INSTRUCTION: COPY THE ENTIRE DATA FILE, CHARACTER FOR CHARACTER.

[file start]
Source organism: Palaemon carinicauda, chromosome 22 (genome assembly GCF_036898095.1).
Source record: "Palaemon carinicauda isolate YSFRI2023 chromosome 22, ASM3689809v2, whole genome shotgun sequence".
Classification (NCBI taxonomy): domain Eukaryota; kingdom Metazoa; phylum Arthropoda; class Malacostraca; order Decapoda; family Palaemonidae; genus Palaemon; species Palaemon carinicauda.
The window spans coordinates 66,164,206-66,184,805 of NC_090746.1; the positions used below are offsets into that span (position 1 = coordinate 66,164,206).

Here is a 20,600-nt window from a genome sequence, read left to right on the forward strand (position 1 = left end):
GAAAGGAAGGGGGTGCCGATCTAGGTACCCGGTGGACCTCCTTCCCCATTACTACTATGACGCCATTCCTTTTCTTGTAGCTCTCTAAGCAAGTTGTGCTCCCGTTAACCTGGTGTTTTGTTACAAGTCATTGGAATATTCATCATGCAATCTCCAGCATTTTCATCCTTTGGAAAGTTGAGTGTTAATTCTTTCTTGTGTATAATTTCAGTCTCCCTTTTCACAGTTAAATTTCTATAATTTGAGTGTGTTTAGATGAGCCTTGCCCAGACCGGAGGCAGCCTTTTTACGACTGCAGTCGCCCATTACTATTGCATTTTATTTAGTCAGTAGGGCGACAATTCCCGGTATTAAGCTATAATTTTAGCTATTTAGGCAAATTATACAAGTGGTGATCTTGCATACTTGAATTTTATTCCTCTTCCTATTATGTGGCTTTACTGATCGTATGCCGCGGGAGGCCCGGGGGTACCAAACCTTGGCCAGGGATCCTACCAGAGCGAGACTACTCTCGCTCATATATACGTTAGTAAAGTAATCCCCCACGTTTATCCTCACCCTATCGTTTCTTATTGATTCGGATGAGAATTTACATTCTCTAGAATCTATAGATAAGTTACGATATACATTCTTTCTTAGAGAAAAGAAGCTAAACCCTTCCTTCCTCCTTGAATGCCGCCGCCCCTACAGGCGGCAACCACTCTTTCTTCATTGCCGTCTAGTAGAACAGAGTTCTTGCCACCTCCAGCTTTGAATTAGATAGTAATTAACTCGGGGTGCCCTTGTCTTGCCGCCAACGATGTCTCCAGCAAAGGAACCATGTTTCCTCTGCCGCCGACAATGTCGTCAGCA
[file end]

Source organism: Palaemon carinicauda, chromosome 22 (genome assembly GCF_036898095.1).
Source record: "Palaemon carinicauda isolate YSFRI2023 chromosome 22, ASM3689809v2, whole genome shotgun sequence".
Classification (NCBI taxonomy): domain Eukaryota; kingdom Metazoa; phylum Arthropoda; class Malacostraca; order Decapoda; family Palaemonidae; genus Palaemon; species Palaemon carinicauda.
The window spans coordinates 66,164,206-66,184,805 of NC_090746.1; the positions used below are offsets into that span (position 1 = coordinate 66,164,206).

Here is a 20,600-nt window from a genome sequence, read left to right on the forward strand (position 1 = left end):
GAAAGGAAGGGGGTGCCGATCTAGGTACCCGGTGGACCTCCTTCCCCATTACTACTATGACGCCATTCCTTTTCTTGTAGCTCTCTAAGCAAGTTGTGCTCCCGTTAACCTGGTGTTTTGTTACAAGTCATTGGAATATTCATCATGCAATCTCCAGCATTTTCATCCTTTGGAAAGTTGAGTGTTAATTCTTTCTTGTGTATAATTTCAGTCTCCCTTTTCACAGTTAAATTTCTATAATTTGAGTGTGTTTAGATGAGCCTTGCCCAGACCGGAGGCAGCCTTTTTACGACTGCAGTCGCCCATTACTATTGCATTTTATTTAGTCAGTAGGGCGACAATTCCCGGTATTAAGCTATAATTTTAGCTATTTAGGCAAATTATACAAGTGGTGATCTTGCATACTTGAATTTTATTCCTCTTCCTATTATGTGGCTTTACTGATCGTATGCCGCGGGAGGCCCGGGGGTACCAAACCTTGGCCAGGGATCCTACCAGAGCGAGACTACTCTCGCTCATATATACGTTAGTAAAGTAATCCCCCACGTTTATCCTCACCCTATCGTTTCTTATTGATTCGGATGAGAATTTACATTCTCTAGAATCTATAGATAAGTTACGATATACATTCTTTCTTAGAGAAAAGAAGCTAAACCCTTCCTTCCTCCTTGAATGCCGCCGCCCCTACAGGCGGCAACCACTCTTTCTTCATTGCCGTCTAGTAGAACAGAGTTCTTGCCACCTCCAGCTTTGAATTAGATAGTAATTAACTCGGGGTGCCCTTGTCTTGCCGCCAACGATGTCTCCAGCAAAGGAACCATGTTTCCTCTGCCGCCGACAATGTCGTCAGCA